Still No Global Shutter?

I’ve been watching image sensor technology very carefully for decades. With the Nikon Z9 going (mechanical) shutterless over a year ago, the question I’ve been asking myself lately is this: why haven’t global shutter sensors made it into at least some of our cameras?

The simple answer is that the Japanese camera companies are afraid to go backwards. 

By that I mean that, in today’s current best-case situation, a global shutter sensor is anywhere from one to two stops behind a rolling shutter sensor. In other words, using a global shutter sensor would in image quality be more like using ISO 200-400 on one of today’s base ISO 100 sensors. The camera makers are basically afraid of the word “noise.” (Noizu wa heranakereba naranai.)

I see global shutter sensors being useful in three basic cases:

  • Video — Particularly video that is action based, whether that be the camera or the subject that’s moving. No leaning verticals, no curved helicopter blades, no inter-frame distortions that can be very noticeable.
  • Action stills — With sports and wildlife, the typical rolling shutter artifact is an extremity that distorts (foot, hand, wing tip, etc., that’s moving faster than the rest of the subject). 
  • Consumer — Bet you didn’t expect that, right? It’s the removal of a costly, complex part (shutter) that comes into play here. But wait, what about image quality? Just do what the smartphones do: integrate multiple frames to reduce noise.

The problem with engineering in Japan is that it tends to act linearly: improve a low-level image sensor characteristic, for example. Apple, Qualcomm,, thought non-linearly: fix any poor sensor characteristics with an adjunct part, which also provides additional capability.

Back when I was consulting for a non-Japanese camera company early this century, one of the constant discussions we had was “how do we fix the user problem?” Not the engineering problem, but the user problem. 

Of course, user problems become engineering problems, but it’s turning the direction you’re thinking around that often leads to the new discovery and a very different product design. When I first started working with digital camera designs in the early 1990’s and up through the last direct consulting I did over a decade later, the engineers were always saying “you can’t do that, because…” They’d point to specific data, like signal-to-noise ratios, diffraction Airy disc size, and so on. I tended to ignore those protests because throughout my involvement in tech back through the 70’s, the answer always came from stating the user problem. How you engineered towards solving that usually required that old cliche of “thinking outside of the box.” 

In the case of global shutters, the box is noise. Global shutters are noisier than rolling shutters, thus can’t replace current offerings, because you’d be going backwards in some key data point that every engineer—and many customers—are measuring. Yet the image sensor is just a sampling device, it’s not the final data (digital numbers or pixel values in a photo file). What else can you apply to get better noise values in the final results? Apple can tell you. Google can tell you. Qualcomm can tell you. I could have told you back in 1994.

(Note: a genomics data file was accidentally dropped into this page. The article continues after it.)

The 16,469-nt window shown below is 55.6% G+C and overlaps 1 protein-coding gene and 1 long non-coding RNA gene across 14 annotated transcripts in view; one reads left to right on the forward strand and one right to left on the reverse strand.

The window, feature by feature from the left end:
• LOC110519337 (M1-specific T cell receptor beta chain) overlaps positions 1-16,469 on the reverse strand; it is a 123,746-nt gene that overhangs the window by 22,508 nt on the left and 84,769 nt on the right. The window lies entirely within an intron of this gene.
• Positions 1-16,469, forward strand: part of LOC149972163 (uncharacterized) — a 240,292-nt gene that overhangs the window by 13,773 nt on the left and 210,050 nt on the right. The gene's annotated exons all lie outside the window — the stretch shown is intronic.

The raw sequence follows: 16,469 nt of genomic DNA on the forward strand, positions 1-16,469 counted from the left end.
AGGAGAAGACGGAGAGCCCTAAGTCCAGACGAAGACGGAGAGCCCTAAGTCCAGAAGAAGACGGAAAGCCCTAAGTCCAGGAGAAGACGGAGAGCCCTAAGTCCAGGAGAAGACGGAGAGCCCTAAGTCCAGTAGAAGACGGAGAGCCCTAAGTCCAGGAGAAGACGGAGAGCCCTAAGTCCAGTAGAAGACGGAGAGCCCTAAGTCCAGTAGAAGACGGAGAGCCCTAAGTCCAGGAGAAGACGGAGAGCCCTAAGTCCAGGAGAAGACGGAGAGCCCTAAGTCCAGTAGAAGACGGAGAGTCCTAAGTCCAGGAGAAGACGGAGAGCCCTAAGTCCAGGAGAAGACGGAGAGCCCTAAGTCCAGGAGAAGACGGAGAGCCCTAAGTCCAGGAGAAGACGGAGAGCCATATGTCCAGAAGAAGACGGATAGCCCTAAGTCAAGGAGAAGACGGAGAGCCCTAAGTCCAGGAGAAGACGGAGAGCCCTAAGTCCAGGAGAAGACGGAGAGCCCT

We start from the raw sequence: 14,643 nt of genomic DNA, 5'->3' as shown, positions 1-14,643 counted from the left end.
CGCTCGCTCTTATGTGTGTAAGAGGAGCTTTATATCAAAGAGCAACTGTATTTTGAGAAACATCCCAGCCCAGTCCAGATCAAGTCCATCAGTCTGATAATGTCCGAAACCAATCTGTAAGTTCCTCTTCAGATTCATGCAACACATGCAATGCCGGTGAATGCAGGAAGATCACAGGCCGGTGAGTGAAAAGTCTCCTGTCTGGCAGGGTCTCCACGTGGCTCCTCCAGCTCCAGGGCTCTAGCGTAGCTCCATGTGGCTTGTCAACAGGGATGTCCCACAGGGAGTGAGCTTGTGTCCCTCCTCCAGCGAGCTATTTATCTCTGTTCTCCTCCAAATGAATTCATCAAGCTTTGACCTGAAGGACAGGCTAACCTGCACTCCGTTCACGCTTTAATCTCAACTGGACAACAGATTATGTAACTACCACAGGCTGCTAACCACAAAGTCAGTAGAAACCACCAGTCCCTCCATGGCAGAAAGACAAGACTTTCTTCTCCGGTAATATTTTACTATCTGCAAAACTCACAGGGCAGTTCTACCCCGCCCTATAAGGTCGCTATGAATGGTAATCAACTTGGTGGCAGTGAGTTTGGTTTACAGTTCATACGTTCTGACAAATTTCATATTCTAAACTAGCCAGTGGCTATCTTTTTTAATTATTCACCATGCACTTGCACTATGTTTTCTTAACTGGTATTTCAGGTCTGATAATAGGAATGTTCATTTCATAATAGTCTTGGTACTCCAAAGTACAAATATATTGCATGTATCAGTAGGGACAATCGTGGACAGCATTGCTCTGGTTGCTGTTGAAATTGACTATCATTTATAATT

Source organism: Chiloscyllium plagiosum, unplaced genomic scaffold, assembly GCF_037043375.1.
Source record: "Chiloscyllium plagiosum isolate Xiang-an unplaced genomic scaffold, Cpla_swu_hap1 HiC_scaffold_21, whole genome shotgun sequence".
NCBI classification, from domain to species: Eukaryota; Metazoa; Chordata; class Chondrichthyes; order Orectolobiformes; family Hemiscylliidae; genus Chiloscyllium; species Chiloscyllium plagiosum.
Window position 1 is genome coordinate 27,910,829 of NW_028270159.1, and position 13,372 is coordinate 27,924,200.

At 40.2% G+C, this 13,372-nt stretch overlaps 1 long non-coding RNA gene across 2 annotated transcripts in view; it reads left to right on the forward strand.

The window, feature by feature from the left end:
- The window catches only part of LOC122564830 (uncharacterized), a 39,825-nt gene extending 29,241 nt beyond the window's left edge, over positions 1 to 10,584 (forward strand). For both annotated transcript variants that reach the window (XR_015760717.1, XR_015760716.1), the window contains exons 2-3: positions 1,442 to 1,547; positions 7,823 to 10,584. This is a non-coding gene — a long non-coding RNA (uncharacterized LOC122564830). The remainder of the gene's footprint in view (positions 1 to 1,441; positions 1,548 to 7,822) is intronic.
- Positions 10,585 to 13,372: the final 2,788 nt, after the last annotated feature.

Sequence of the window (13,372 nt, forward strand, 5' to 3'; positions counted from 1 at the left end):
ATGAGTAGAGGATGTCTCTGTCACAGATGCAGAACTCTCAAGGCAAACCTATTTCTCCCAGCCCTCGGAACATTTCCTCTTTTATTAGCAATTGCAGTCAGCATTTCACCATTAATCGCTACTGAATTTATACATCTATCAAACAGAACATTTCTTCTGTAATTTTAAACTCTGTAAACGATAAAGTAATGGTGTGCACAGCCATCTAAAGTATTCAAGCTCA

Why could I have told you back in 1994? Because in the Quickcam we were using one of the first CMOS image sensors, and at the time CMOS had the same exact problem that global shutters have today: they were clearly noisier than the established digital image sensor (CCD). We had dozens of “it’s not as good” issues in those TI image sensors we were using (first monochrome, then color). We solved every one of them with a think different approach. 

The irony is that the Japanese are selling global shutter image sensors today. Just not to you and me. In a number of industrial uses there’s a value to linear integrity over noise. So that’s where the global shutter energy at the sensor makers has been directed. 

At some point, some clever out-of-box thinker will look at today’s global shutter sensor technology and figure out exactly how it could be deployed in a camera, and also ironically, I believe that might end up a consumer camera first, not a high-end video one. Note that the smartphones didn’t start out with the best image sensors, but still win the use case wars ;~).

Part of the blame goes to the media. Virtually every review mentions dynamic range these days without truly examining what that is, how it’s really applied, and what real tangible use 13 versus 11 stops might be. Remember, the output devices we’re currently using to view our images don’t have that same range, and certainly not if you print on paper (though some video HDR-type solutions now benefit from more input range). 

If a camera company were to come out with a global shutter camera that was only a maximum of 9 stops dynamic range (compared to current top ends of near 12 stops), every media outlet in the world (I hope not this one) would shoot it down immediately. But wait, a Nikon D6 only hits 9 stops of usable dynamic range ;~), that didn’t stop a lot of pros from adopting it and seeing that it did a remarkably good job for them. 

So I’m stumped at why the camera makers haven’t yet truly considered making a global shutter camera for us. It’s more than possible. It would have value. The drawbacks of the fast read (global read of all data) can be overcome. 

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